SNP is not in crisis insists Nicola Sturgeon as she backs leadership election process

Asked by journalists after First Minister's Questions on Thursday if the SNP is "in crisis", Ms Sturgeon said: "No, it is not". Credit: PA Images

Nicola Sturgeon has denied her party is in crisis after concerns were raised about the integrity of the race to succeed her, claiming she has "100% confidence" in the process.

The campaigns of leadership candidates Kate Forbes and Ash Regan have called for an independent auditor to oversee the election, citing a need for transparency.

Asked by journalists after First Minister's Questions on Thursday if the SNP is "in crisis", Ms Sturgeon said: "No, it is not".

"My party is having a democratic leadership election - growing pains for any organisation can be painful, but they are important," she continued.

"I think it's incumbent for the three candidates standing to succeed me that they remember the task is to retain the trust of the Scottish people that we have won consistently over, not just the eight years of my leadership, but consistently since 2007."

Asked if there should be an independent auditor appointed, she said the company currently undertaking the election process - Southampton-based Mi-Voice - is independent and has been used in selection processes for three SNP deputy leadership elections, "a range of internal elections" and for candidate selections.

Ms Sturgeon went on to say she is unclear about the allegations being made by the campaigns of Ms Forbes and Ms Regan.

"I am not absolutely clear what the specific allegations about the process are," she said.

"This is a tried and tested process that the party has trusted for years.

"As far as I can tell, there are no specific concerns being raised, it's a general concern, and I don't think that general concern is justified. I have confidence, I have 100% confidence, in the integrity of that system."

Also speaking to journalists after FMQs, Ms Regan was unable to give any specific examples of issues with the voting system.

A senior source in her campaign last week said there were worries about votes from deceased party members or those who have allowed their membership to expire.

Addressing the use of Mi-Voice, Ms Regan said: "They are an independent company but they're also on contract to the SNP.

"Just for the sake of increased transparency, my view is it should be a separate company that the SNP don't have an ongoing relationship with, and we've also called for an independent observer, just to oversee the process."

Asked if raising concerns without specific allegations is similar to the actions of former US president Donald Trump - who continues to cast doubt on the result of the 2020 US election - Ms Regan said: "No, I don't think so".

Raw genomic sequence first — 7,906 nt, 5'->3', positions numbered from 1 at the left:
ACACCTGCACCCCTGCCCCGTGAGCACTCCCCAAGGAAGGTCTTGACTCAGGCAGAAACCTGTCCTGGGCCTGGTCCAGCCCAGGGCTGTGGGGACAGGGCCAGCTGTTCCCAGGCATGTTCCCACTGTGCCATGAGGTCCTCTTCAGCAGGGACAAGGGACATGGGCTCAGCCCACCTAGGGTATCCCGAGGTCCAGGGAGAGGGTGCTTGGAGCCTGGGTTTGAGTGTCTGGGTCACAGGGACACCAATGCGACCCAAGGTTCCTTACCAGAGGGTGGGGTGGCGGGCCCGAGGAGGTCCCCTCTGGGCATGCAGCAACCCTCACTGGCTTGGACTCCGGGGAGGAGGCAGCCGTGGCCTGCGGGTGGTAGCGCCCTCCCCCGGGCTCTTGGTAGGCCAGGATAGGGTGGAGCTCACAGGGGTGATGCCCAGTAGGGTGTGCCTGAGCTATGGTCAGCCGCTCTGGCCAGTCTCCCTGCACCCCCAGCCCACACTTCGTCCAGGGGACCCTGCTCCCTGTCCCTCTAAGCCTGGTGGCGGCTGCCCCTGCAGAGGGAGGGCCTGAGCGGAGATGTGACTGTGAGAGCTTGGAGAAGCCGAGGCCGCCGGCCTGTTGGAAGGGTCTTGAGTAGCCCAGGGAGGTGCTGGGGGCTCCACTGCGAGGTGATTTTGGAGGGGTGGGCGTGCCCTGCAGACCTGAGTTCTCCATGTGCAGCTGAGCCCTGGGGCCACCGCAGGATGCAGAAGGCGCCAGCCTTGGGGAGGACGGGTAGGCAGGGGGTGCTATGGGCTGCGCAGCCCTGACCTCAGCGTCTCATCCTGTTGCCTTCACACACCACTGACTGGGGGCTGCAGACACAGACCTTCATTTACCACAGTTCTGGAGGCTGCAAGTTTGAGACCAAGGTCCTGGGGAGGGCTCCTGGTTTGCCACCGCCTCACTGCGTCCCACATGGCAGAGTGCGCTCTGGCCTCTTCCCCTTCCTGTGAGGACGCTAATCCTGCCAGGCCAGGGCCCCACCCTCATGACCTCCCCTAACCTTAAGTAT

On Wednesday, Michelle Thomson - who is running the Forbes campaign - said some concerns are "based on hearsay or are from bad faith actors", but she added: "However, others are being openly expressed by individuals within the SNP of longstanding.

"We all agree that the party must unify around any newly elected leader.

"I have asked that the SNP appoint a robust, experienced, third-party auditor of both the ballot processes and the eventual tally of the vote.

"This third party must have full oversight of all membership numbers, data and processes. This should be done without delay."

Kirk Torrance, who is advising Ms Regan, said on Twitter: "Independent auditors will give reassurance to the SNP members and the general public that this ballot is conducted properly. This should have been the case from the outset."

But the concerns were dismissed by fellow candidate Humza Yousaf, who hit outat the "baseless smears".

Nicola Sturgeon resigned last month. Credit: PA Images

He said on Twitter: "I have confidence in the process that uses an external third party company, a process we have used for many years.

"I am up for challenge & reform of the party, but let's not indulge in baseless smears."

SNP president Mike Russell tweeted that he has "full confidence" in the "external verification" of the election, adding that any allegations to the contrary "aid our enemies".

There has also been pressure on the party to release its total membership numbers, with all three candidates calling on it to do so.

Ms Sturgeon said it is "right" the party's ruling body considers releasing the figure, adding it is expected some time on Thursday.

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